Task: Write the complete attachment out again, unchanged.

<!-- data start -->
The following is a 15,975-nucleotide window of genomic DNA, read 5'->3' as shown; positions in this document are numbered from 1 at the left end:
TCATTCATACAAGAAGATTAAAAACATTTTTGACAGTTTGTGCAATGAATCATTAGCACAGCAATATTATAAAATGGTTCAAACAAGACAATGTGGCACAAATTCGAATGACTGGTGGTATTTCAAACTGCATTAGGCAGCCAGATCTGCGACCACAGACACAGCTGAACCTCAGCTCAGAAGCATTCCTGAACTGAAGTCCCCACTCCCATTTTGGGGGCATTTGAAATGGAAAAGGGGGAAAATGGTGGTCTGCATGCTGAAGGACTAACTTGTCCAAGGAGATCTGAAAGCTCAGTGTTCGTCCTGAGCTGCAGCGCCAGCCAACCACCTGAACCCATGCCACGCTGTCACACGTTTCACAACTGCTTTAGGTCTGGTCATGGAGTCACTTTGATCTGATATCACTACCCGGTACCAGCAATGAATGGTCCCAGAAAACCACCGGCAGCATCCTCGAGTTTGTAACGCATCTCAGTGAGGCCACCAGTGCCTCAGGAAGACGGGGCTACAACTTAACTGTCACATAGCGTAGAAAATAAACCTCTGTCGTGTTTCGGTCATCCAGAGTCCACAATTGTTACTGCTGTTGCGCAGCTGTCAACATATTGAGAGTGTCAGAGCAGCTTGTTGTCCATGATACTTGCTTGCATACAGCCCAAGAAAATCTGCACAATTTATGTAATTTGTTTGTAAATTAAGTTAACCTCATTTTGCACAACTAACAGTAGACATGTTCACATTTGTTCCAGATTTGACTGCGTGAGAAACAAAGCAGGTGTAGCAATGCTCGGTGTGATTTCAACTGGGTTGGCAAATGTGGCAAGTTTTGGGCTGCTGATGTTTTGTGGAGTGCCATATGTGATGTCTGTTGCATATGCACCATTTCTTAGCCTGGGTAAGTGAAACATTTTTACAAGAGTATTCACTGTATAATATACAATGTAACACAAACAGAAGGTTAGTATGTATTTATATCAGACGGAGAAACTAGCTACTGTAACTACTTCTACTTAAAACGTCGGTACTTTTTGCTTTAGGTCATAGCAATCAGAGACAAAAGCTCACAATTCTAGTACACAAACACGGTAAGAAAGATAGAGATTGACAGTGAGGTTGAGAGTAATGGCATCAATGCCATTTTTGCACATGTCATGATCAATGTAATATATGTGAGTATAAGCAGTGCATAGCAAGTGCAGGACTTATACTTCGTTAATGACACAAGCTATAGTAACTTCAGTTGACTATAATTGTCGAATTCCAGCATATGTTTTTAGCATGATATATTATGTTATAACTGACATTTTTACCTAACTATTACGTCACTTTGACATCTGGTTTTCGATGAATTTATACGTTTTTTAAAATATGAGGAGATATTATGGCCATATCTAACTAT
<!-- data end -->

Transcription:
The following is a 15,975-nucleotide window of genomic DNA, read 5'->3' as shown; positions in this document are numbered from 1 at the left end:
TCATTCATACAAGAAGATTAAAAACATTTTTGACAGTTTGTGCAATGAATCATTAGCACAGCAATATTATAAAATGGTTCAAACAAGACAATGTGGCACAAATTCGAATGACTGGTGGTATTTCAAACTGCATTAGGCAGCCAGATCTGCGACCACAGACACAGCTGAACCTCAGCTCAGAAGCATTCCTGAACTGAAGTCCCCACTCCCATTTTGGGGGCATTTGAAATGGAAAAGGGGGAAAATGGTGGTCTGCATGCTGAAGGACTAACTTGTCCAAGGAGATCTGAAAGCTCAGTGTTCGTCCTGAGCTGCAGCGCCAGCCAACCACCTGAACCCATGCCACGCTGTCACACGTTTCACAACTGCTTTAGGTCTGGTCATGGAGTCACTTTGATCTGATATCACTACCCGGTACCAGCAATGAATGGTCCCAGAAAACCACCGGCAGCATCCTCGAGTTTGTAACGCATCTCAGTGAGGCCACCAGTGCCTCAGGAAGACGGGGCTACAACTTAACTGTCACATAGCGTAGAAAATAAACCTCTGTCGTGTTTCGGTCATCCAGAGTCCACAATTGTTACTGCTGTTGCGCAGCTGTCAACATATTGAGAGTGTCAGAGCAGCTTGTTGTCCATGATACTTGCTTGCATACAGCCCAAGAAAATCTGCACAATTTATGTAATTTGTTTGTAAATTAAGTTAACCTCATTTTGCACAACTAACAGTAGACATGTTCACATTTGTTCCAGATTTGACTGCGTGAGAAACAAAGCAGGTGTAGCAATGCTCGGTGTGATTTCAACTGGGTTGGCAAATGTGGCAAGTTTTGGGCTGCTGATGTTTTGTGGAGTGCCATATGTGATGTCTGTTGCATATGCACCATTTCTTAGCCTGGGTAAGTGAAACATTTTTACAAGAGTATTCACTGTATAATATACAATGTAACACAAACAGAAGGTTAGTATGTATTTATATCAGACGGAGAAACTAGCTACTGTAACTACTTCTACTTAAAACGTCGGTACTTTTTGCTTTAGGTCATAGCAATCAGAGACAAAAGCTCACAATTCTAGTACACAAACACGGTAAGAAAGATAGAGATTGACAGTGAGGTTGAGAGTAATGGCATCAATGCCATTTTTGCACATGTCATGATCAATGTAATATATGTGAGTATAAGCAGTGCATAGCAAGTGCAGGACTTATACTTCGTTAATGACACAAGCTATAGTAACTTCAGTTGACTATAATTGTCGAATTCCAGCATATGTTTTTAGCATGATATATTATGTTATAACTGACATTTTTACCTAACTATTACGTCACTTTGACATCTGGTTTTCGATGAATTTATACGTTTTTTAAAATATGAGGAGATATTATGGCCATATCTAACTAT